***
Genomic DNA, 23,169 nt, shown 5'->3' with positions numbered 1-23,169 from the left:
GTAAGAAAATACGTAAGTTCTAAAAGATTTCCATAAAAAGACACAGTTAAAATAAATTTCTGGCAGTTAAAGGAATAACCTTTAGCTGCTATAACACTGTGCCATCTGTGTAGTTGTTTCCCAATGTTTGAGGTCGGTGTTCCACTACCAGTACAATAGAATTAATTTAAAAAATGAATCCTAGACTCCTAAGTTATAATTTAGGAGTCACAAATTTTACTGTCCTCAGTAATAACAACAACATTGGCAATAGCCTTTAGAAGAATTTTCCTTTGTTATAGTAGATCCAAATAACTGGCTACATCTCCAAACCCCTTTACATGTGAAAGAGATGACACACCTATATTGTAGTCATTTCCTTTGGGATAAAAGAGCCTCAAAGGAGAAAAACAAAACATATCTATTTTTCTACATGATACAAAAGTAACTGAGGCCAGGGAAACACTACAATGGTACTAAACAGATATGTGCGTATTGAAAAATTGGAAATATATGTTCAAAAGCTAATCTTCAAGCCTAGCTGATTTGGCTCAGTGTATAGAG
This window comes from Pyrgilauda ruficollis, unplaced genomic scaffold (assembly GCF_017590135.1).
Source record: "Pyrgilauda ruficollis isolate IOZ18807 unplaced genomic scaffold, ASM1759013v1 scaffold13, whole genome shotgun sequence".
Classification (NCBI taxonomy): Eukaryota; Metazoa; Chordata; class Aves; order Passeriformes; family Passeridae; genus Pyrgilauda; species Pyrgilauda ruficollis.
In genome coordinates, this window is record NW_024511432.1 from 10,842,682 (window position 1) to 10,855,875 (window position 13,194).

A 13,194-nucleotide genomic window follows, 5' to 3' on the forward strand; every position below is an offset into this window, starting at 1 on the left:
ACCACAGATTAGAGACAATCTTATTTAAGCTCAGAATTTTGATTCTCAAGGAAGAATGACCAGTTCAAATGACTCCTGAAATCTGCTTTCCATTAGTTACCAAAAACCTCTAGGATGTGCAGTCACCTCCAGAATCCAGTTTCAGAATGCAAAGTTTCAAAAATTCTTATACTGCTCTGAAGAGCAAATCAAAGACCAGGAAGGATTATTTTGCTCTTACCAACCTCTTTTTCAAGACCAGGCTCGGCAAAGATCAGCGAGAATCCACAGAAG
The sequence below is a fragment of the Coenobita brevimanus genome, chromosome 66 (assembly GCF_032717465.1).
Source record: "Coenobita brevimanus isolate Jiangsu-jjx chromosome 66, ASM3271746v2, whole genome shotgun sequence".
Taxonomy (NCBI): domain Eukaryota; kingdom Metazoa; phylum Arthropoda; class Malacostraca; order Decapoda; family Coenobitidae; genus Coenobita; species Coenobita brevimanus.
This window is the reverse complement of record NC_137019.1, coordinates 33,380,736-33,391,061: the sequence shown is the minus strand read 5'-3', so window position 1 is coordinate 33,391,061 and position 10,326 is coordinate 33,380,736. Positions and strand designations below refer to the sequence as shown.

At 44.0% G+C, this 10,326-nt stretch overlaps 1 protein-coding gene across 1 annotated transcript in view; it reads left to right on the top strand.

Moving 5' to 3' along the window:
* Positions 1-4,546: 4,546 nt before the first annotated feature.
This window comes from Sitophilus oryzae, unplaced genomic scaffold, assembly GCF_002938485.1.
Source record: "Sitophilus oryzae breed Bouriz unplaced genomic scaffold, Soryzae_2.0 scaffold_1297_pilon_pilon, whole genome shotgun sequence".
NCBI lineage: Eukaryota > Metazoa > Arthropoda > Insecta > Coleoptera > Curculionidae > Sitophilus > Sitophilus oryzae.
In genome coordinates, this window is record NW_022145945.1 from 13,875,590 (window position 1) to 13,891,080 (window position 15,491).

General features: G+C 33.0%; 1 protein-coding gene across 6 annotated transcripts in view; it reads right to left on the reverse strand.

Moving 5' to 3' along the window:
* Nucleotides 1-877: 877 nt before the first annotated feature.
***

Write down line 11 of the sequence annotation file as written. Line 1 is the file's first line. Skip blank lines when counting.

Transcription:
Taxonomy (NCBI): domain Eukaryota; kingdom Metazoa; phylum Arthropoda; class Malacostraca; order Decapoda; family Coenobitidae; genus Coenobita; species Coenobita brevimanus.